The Loneliness of the Long Distance Nobody

I was at a concert recently. No prizes for guessing who, unless you think I’d put up a random photo just to fox you. (You’re wondering if I actually did that now, aren’t you?)

It was a fantastic show, a great atmosphere (despite my continued reservations about the venue being any good for live music) and everyone had fun. I left with a smile on my face — or, at least, I should have.

Y’see, I attended alone. I drank my overpriced beer alone. I bought two tour t-shirts alone. I nodded my head and shuffled my feet alone. Then I walked home alone.

I should have joined the taxi queue and been distracted by the hubbub of happy music lovers. I’d have been home quicker, asleep sooner and my brain probably wouldn’t have started with all this bullshit.

But the night air was pleasant and the queue was long, so I walked home.

I thought back to trying to find somewhere to stand to drink my beer, keeping out of everyone else’s way. I thought about how easily displaced I was in the crowd when others pushed through for a better view. I thought about how I had no one with which to share the memory of the show (a colleague was there but I didn’t see him).

I’m not sure when it actually hit me, but it hit hard — I am incredibly lonely right now.

The story of how I reached this point is long — stretching back to lunch breaks at my first school at least, possibly even to playschool (kindergarten, for those uninitiated in old English ways).

At that first school, I was never invited to join other groups of kids playing war or football or Star Wars (the one time I was allowed to join a Star Wars game, I was made a stormtrooper and killed off quickly). I used to spend the time walking around the playground, sometimes pretending to drive a car, but always alone.

Cue many intervening years spent getting by on the outside edge of every group of classmates and colleagues, leading eventually to a solitary figure walking home from a gig and about to have his first ever real crisis of confidence.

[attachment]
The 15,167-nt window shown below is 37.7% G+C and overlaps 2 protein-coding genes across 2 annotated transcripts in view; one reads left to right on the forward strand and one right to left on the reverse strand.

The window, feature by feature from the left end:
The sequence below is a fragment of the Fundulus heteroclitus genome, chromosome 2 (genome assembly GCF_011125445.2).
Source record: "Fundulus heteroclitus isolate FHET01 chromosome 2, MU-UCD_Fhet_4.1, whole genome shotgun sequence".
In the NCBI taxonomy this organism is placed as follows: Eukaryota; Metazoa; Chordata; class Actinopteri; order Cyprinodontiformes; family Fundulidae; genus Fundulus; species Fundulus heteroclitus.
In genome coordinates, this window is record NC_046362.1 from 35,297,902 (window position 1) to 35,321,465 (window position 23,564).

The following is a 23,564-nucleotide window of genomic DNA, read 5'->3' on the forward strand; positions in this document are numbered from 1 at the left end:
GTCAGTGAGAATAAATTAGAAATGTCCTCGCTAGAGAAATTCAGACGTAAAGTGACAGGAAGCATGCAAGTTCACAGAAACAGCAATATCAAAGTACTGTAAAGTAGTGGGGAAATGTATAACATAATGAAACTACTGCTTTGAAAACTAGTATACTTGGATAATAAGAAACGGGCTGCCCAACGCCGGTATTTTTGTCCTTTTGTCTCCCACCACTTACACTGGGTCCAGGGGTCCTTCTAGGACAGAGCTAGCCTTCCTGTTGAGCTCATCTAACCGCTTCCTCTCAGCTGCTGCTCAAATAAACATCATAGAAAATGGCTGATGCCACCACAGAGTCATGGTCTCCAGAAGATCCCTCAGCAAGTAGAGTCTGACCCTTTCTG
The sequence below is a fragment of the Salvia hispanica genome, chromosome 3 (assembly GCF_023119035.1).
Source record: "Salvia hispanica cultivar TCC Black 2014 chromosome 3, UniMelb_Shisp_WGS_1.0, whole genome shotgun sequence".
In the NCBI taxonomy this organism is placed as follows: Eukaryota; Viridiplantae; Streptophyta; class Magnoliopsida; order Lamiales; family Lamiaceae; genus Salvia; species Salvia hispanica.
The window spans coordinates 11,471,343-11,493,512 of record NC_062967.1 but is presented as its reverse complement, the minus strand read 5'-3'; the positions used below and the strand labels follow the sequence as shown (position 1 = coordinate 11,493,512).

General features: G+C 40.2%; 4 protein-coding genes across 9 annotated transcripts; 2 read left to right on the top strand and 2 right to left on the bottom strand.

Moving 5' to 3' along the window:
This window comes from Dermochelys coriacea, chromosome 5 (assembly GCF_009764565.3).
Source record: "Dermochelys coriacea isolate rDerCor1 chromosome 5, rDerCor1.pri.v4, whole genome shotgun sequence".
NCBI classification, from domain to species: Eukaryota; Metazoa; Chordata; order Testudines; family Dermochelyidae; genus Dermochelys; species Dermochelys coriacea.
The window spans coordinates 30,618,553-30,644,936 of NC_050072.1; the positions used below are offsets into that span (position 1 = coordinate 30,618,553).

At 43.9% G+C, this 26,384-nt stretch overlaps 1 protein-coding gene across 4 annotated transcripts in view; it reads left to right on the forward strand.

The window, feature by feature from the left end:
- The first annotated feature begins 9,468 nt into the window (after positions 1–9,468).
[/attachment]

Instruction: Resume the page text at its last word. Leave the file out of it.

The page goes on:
I realised that I have no real friends — not one. I still occasionally interact with a couple of people from school via social media, but these are relatively rare occurrences. I don’t socialise with colleagues that often. Even when we do go out, I am the quietest by a wide margin.

Romantic relationships are different in that there was an inherent closeness whilst we were together, though that naturally dissipated after the break ups.

My family lives a good five hour drive away and I don’t have as much time as I would like to visit them. We keep in touch by phone regularly, but sometimes a good chat and a hug from mum is exactly what is needed.

So what did I do when confronted with this overwhelming loneliness that came crashing into me seemingly from out of nowhere? I did the only thing any sensible, right-thinking person would…

I shut myself off from everyone.

No, I don’t really get it either.

I tried to occupy my thoughts with things that needed done and managed to actually tick a few things off the list. I also offered support to folk on TalkLife where I could, but I wasn’t really any good at it. I wasn’t feeling it.

Where am I now?

Well, I’m still beset with a sense of loneliness and I don’t think that’s going to change any time soon. Circumstances dictate this. But I have started speaking to people again, particularly those closest to me — a mixture of guilt and stupid also merging with the lonely as I do so.

I wish there was a happy ending to this post, but I think that’s a way off yet. Like everything else, time and effort are needed. At least I know what the warning signs are now and hopefully I’ll not make the same mistake again.

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